I can handle Legos

LEGO Hogwarts Castle and Diagon Alley

Recently I’ve focused my recovery reading on the first of the Twelve Steps of addiction recovery: “Admit that I am powerless over [my addiction] and that my life has become unmanageable.” My addiction is sexual lust.

The idea that a person can have zero power over something is still a tough one for me to grasp, and yet my life to this point has demonstrated that I am one of those people.

The word “powerless” is an interesting one in this context. It means “without ability, influence, or power.” Its synonyms include impotent, helpless, ineffectual, ineffective, useless, defenseless. Defenseless catches my eye.

On my own I am defenseless against sexual lust. My own efforts to withstand it are ineffective and useless. I cannot simply “change what’s playing on my brain’s stage,” or distract myself with a good book. That’s not enough anymore. Even remembering my loved ones is insufficient. These things, while helpful in any other struggle in my life, are ineffectual when it comes time for me to do battle with sexual lust.

In most areas of my life I am disciplined. I know how to set a line and not cross it even when I want to cross it. I know how to set and keep limits.

For example, I really enjoy creating new things with Legos. I have enjoyed it since I was a child. Legos cost a pretty penny though, so I can’t always purchase them when I want to. If I did I’d have monster credit card debt! I know how to plan a budget and stick to it, even when that Lego set I’d really like to have goes on sale. When it goes on sale, I stick to my budget. “It’ll just have to wait,” I tell myself. I feel tempted, to be sure; and I don’t have a perfect record. But I can say No without waking up in the middle of the night with a sudden overwhelming urge to make the purchase.

Here’s another example. My dad taught my siblings and me how to work hard at a young age. I started getting small summer jobs when I was twelve so I could pay for the Legos and video games I wanted. When I was fifteen I got a job washing dishes at a restaurant. I was also in high school, marching band, Boy Scouts, and a number of other extracurriculars. But I wanted money to pay for the things I wanted. My parents taught me self-discipline and I exercised it often and well for the most part. Fast forward twenty years and I served an honorable two-year service mission for my church, I have a solid career in software engineering, I’ve completed a Bachelor of Science in Computer Science, and I work hard to teach and train my children. All thanks to God, without a doubt! It wouldn’t have happened, however, had I not worked hard, delayed gratification, and followed God’s and my parents’ counsel.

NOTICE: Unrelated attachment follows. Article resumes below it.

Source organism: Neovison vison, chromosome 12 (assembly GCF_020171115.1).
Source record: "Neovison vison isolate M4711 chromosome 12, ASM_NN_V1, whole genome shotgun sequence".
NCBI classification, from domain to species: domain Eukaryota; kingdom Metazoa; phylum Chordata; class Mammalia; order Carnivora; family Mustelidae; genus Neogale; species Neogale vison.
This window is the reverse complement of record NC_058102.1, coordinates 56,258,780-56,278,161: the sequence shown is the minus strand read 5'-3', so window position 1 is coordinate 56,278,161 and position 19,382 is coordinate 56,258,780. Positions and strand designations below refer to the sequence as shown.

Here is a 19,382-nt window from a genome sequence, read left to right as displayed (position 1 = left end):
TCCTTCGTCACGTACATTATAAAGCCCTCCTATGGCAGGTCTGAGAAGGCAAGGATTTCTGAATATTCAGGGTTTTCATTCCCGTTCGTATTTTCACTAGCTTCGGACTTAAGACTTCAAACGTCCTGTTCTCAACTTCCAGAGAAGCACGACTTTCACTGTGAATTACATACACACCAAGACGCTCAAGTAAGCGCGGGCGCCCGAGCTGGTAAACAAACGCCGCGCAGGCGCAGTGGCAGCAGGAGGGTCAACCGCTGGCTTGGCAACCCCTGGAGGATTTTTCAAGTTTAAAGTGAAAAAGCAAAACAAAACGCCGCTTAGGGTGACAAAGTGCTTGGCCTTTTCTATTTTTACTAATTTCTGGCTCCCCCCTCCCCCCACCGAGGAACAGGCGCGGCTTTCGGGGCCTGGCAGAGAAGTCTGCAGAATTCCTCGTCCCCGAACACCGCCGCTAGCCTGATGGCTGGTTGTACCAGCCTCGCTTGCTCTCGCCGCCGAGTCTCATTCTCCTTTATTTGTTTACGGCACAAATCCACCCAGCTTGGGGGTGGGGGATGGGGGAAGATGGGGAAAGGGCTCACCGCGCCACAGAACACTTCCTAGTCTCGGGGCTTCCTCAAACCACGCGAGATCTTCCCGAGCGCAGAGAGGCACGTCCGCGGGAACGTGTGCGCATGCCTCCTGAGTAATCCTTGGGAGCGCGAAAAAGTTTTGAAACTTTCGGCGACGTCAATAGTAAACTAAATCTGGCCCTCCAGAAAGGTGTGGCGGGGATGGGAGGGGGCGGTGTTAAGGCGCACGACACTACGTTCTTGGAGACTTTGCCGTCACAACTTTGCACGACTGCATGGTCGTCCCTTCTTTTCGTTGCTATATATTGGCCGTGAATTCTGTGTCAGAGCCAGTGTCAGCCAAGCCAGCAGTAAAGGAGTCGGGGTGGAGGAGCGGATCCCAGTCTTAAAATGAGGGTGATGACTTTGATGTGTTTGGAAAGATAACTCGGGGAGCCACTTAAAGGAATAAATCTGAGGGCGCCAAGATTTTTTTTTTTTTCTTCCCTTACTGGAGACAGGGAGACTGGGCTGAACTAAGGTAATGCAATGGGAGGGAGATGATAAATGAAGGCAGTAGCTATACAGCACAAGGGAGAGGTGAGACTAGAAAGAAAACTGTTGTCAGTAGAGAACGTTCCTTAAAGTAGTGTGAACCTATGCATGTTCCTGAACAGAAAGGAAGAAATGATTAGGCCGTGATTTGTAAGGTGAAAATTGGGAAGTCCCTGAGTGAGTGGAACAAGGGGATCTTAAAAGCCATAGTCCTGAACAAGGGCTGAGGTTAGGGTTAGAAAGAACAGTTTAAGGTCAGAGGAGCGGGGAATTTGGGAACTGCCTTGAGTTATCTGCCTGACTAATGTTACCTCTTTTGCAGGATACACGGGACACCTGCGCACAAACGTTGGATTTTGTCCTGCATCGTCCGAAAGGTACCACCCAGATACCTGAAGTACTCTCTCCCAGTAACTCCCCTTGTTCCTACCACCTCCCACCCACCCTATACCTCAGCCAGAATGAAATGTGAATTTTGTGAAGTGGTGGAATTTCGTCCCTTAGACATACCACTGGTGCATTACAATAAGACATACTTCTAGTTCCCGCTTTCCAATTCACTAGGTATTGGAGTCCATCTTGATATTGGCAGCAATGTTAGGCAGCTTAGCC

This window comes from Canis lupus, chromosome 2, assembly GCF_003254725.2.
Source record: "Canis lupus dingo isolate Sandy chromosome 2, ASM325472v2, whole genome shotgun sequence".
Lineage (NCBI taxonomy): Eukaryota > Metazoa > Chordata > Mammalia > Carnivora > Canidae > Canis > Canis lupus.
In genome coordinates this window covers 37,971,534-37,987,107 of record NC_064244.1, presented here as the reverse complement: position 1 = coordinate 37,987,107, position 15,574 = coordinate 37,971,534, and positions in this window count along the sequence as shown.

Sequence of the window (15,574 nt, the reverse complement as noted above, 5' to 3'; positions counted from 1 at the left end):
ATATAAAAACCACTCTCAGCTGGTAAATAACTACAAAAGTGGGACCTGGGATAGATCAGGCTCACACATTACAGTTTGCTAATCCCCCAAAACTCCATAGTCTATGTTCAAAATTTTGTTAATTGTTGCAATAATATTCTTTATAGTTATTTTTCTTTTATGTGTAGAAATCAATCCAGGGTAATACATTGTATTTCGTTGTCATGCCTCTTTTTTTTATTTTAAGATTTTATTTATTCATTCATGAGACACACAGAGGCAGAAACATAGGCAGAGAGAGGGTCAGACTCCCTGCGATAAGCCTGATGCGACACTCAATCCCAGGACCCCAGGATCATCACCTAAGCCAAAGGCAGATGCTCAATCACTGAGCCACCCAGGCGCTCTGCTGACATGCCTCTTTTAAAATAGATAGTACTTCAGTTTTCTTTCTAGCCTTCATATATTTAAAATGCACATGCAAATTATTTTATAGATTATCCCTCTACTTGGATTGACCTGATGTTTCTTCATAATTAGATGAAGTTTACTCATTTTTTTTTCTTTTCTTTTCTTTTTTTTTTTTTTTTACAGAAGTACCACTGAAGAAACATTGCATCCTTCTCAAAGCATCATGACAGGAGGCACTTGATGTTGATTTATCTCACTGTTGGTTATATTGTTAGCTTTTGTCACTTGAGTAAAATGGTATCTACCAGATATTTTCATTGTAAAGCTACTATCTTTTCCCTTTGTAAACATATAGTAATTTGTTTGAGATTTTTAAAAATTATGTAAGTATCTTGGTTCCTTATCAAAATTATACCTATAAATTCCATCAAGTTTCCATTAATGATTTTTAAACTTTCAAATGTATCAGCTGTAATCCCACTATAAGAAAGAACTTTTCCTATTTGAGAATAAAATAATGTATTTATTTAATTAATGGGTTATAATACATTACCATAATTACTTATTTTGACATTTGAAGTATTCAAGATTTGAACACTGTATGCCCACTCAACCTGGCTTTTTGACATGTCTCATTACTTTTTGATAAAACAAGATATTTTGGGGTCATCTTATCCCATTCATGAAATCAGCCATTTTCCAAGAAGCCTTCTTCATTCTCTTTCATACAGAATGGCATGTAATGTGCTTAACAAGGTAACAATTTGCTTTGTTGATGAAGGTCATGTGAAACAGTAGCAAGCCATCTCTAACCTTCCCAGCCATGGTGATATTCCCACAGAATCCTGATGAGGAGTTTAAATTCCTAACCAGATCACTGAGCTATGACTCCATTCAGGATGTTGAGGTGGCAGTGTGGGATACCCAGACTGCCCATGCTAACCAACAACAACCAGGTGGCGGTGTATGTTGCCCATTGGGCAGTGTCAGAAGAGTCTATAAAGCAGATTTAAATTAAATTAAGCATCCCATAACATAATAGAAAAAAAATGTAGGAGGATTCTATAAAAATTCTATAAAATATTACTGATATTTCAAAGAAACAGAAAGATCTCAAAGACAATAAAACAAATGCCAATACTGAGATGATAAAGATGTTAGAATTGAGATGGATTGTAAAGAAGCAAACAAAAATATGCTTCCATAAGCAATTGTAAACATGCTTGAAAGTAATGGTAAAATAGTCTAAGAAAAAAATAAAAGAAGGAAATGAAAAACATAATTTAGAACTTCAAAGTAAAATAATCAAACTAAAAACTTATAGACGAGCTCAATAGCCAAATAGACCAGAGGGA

Put me in a room alone with a smartphone and an Internet connection and I have discipline up until the moment something catches my eye. At that point something changes. At that point I no longer have self-discipline. If I don’t reach out for help, I will inevitably succumb.

Doesn’t sound right, does it? The idea that a person can have self control one moment and zero control the next. Seems like an all or nothing sort of deal, or so I’ve thought. Either a person has the moral fortitude and practice to Just Say No, or they haven’t learned that skill yet. Or maybe they don’t want to Say No, not badly enough. Maybe they could Just Stop if they really wanted to.

I cannot recall how many limits and ultimate plans I’ve made to keep myself safe from sexual lust. I’ve lost count of the number of times I’ve drawn a line and genuinely pledged to my loved ones, myself, and my God, and said, “no further,” only to find myself across the line days later, wondering how I got there. Those moments are bewildering and frightening.

“I give unto men weakness that they may be humble, and my grace is sufficient for all men that humble themselves before me.”

Jesus Christ, Ether 12:27

According to Jesus, there are some things we cannot do on our own.

I’m not talking about staring down a plate of warm cookies (unless you face a food addiction). I’m not talking about the self awareness to walk out of the kitchen to escape the scent of those cookies. I’m talking about a prison wherein one is unable to escape the pull on their own, when one’s brain stops functioning inside the frontal lobe where reason and decisions are made and instead shifts into autopilot.